Diné writer wins American Library Association award for picture book
FARMINGTON — When Diné writer Daniel Vandever was promoting his first children's book, he saw kids who struggle with language and literacy skills during various speaking engagements.
What he witnessed helped shape his second book, "Herizon," a wordless picture book that follows the journey of a Diné girl as she helps her grandmother retrieve a flock of sheep.
The book, which won an American Library Association award this month, promotes critical thinking and language development by having the reader create their own narrative derived from illustrations by Diné artist Corey Begay.
"Because there's no set language, which can be bias in a sense, they're always right in how they tell it or interpret it," Vandever said about "Herizon."
The main character and her grandmother were based on Vandever's memories of being at his grandmother's sheep camp, where his female cousins tended to chores inside the home while he and his male cousins were outside herding sheep.
These actions maintained traditional gender roles, he said. But he wants "Herizon" to show female empowerment through the girl's journey, which is helped by a scarf she receives from her grandmother.
"I think that transfer of the scarf to the little girl is representative of intergenerational strength and knowledge," Vandever said.
The book includes an author's note, discussion guide and an explanation of themes and images depicted in the story.
Begay became involved with "Herizon" after Vandever approached him with the concept. They have known each other since Vandever worked on his first book, "Fall in Line, Holden!"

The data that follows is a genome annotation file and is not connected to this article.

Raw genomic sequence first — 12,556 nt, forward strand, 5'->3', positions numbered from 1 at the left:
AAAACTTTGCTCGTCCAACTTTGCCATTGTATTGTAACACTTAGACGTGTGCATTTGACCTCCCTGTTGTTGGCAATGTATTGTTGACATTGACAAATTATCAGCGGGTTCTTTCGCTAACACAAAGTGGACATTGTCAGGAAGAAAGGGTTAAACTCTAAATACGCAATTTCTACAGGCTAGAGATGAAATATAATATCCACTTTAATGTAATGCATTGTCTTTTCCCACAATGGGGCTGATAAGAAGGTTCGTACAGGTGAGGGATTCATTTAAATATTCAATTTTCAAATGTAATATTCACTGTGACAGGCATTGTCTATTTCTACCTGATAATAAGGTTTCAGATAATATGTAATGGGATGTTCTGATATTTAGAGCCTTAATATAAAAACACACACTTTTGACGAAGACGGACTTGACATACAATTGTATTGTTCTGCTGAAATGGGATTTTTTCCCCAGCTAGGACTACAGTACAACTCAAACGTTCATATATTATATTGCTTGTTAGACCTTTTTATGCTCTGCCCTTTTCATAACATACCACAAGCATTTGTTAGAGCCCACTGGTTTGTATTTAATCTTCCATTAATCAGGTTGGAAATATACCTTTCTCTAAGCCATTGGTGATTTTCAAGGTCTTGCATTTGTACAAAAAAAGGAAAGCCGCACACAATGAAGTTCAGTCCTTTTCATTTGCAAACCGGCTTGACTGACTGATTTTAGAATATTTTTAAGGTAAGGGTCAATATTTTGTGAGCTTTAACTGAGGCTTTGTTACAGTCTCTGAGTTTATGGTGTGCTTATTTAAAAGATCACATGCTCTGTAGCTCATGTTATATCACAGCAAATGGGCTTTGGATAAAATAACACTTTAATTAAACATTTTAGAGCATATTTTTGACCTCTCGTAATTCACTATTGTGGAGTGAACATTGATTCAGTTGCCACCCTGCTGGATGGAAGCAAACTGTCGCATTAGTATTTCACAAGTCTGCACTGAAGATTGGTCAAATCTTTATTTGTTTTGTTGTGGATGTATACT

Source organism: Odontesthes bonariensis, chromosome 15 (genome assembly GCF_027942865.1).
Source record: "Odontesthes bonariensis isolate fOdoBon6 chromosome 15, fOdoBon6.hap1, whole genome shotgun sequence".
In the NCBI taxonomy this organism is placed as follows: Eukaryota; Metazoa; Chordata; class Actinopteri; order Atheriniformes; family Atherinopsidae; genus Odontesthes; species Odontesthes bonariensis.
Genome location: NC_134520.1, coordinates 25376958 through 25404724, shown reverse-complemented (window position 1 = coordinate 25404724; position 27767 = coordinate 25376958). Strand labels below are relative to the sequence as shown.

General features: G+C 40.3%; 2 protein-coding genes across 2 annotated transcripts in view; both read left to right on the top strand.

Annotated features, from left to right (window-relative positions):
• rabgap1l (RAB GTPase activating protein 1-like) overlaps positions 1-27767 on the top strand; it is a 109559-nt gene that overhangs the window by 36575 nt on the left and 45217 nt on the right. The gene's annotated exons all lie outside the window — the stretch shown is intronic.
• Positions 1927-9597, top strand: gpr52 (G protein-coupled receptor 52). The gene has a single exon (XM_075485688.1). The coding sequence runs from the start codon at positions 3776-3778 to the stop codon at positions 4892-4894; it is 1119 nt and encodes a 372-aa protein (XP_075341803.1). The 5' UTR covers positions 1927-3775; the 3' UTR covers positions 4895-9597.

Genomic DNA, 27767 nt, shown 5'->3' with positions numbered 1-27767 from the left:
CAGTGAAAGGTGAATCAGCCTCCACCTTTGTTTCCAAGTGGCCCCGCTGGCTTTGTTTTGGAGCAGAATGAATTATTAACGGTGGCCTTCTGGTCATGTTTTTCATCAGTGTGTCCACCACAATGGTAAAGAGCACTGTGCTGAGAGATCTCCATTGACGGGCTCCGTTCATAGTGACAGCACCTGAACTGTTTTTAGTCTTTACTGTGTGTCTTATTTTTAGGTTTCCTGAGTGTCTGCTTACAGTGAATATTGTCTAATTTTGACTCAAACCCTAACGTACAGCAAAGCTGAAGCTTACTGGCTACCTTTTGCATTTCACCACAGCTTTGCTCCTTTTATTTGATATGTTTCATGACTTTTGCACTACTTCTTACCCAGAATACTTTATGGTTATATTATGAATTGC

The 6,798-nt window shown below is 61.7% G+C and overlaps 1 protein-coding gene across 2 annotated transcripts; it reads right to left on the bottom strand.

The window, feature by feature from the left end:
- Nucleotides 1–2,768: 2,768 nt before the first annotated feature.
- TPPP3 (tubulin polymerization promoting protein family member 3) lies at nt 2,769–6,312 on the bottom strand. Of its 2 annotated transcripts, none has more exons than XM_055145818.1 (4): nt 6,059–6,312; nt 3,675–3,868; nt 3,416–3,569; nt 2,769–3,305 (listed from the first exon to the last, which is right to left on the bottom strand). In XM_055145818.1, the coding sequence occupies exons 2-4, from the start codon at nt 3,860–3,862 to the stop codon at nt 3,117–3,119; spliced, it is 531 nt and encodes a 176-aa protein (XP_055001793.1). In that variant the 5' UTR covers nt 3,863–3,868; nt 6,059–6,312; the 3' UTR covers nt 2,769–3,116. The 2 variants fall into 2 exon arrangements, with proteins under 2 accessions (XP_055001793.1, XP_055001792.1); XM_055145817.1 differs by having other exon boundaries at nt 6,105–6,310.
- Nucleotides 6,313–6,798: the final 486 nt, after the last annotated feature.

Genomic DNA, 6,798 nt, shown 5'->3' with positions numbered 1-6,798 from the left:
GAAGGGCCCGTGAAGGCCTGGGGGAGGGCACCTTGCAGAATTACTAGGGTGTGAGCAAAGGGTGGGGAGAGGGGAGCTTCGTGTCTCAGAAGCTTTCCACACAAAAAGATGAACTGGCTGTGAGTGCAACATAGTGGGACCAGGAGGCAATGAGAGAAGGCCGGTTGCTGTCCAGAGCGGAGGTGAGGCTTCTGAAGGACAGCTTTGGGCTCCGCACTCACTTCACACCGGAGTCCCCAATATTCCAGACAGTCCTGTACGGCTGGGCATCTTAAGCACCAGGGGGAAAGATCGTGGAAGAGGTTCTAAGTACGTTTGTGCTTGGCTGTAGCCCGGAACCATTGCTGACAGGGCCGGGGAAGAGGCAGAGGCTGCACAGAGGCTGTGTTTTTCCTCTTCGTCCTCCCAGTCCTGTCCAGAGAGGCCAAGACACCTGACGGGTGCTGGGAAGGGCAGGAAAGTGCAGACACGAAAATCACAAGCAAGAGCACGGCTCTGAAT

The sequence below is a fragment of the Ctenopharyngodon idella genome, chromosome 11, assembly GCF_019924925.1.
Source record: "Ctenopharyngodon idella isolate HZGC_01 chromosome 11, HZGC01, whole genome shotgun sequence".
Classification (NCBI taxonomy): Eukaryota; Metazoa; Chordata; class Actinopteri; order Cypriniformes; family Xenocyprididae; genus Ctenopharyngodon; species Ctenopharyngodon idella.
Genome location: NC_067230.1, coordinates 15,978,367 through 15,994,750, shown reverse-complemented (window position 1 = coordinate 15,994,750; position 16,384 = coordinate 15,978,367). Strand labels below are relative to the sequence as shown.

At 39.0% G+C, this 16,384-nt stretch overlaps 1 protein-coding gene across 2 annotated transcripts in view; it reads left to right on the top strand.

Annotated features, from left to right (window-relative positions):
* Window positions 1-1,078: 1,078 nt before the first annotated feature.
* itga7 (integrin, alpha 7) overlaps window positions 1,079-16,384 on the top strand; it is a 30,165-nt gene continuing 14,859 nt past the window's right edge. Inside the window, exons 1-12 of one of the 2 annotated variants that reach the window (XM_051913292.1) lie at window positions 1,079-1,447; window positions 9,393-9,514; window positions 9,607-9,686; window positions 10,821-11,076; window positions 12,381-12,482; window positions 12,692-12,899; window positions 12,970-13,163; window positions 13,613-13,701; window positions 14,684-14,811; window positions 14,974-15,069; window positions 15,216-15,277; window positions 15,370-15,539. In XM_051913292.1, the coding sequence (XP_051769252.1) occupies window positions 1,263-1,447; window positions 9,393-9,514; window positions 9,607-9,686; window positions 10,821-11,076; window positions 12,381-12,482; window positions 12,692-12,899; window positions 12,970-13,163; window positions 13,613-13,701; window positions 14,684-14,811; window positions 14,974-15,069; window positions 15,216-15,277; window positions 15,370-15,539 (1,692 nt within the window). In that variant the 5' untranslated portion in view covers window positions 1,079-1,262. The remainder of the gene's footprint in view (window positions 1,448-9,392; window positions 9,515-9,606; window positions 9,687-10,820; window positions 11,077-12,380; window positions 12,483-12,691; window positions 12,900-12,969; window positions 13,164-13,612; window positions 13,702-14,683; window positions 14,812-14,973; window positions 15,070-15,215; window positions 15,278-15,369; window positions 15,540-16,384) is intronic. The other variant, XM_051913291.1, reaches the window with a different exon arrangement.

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Begay's colorful illustrations help drive the story's narrative and keep Vandever's vision of using no words intact.
It was important to work with someone whose strength is in their art, the author said.
"Herizon" won the 2022 American Indian Youth Literature Award for best picture book from the American Library Association, the oldest and largest library association in the world.
Vandever and Begay were not the only Diné recognized on Jan. 26 by the ALA. Winner for middle grade book was "Healer of the Water Monster," written by Brian Young and cover art by Shonto Begay.
Each year the ALA honors books and media for children and teens, including the prestigious Newbery, Caldecott, Printz and Coretta Scott King Book Awards.
The American Indian Youth Literature awards are presented biennially and "were established to identify and honor the very best writing and illustrations by and about American Indians and Alaska Natives," states the ALA news release.
Vandever took "Herizon" to several publishers but opted out of offers because they wanted to add text to the story, so he self-published the book in 2021.
Self-publishing kept the value and integrity of the book in place and shows that Native Americans can write and produce their own stories, he said, adding the award was gratifying.
"I think in today's digital age, you don't have to do things a certain way or have to rely on certain individuals for you to get your voice out there," he said.
More information about Vandever and "Herizon" is online at www.southofsunrisecreative.com/herizon.
Noel Lyn Smith covers the Navajo Nation for The Daily Times. She can be reached at 505-564-4636 or by email at email@example.com.
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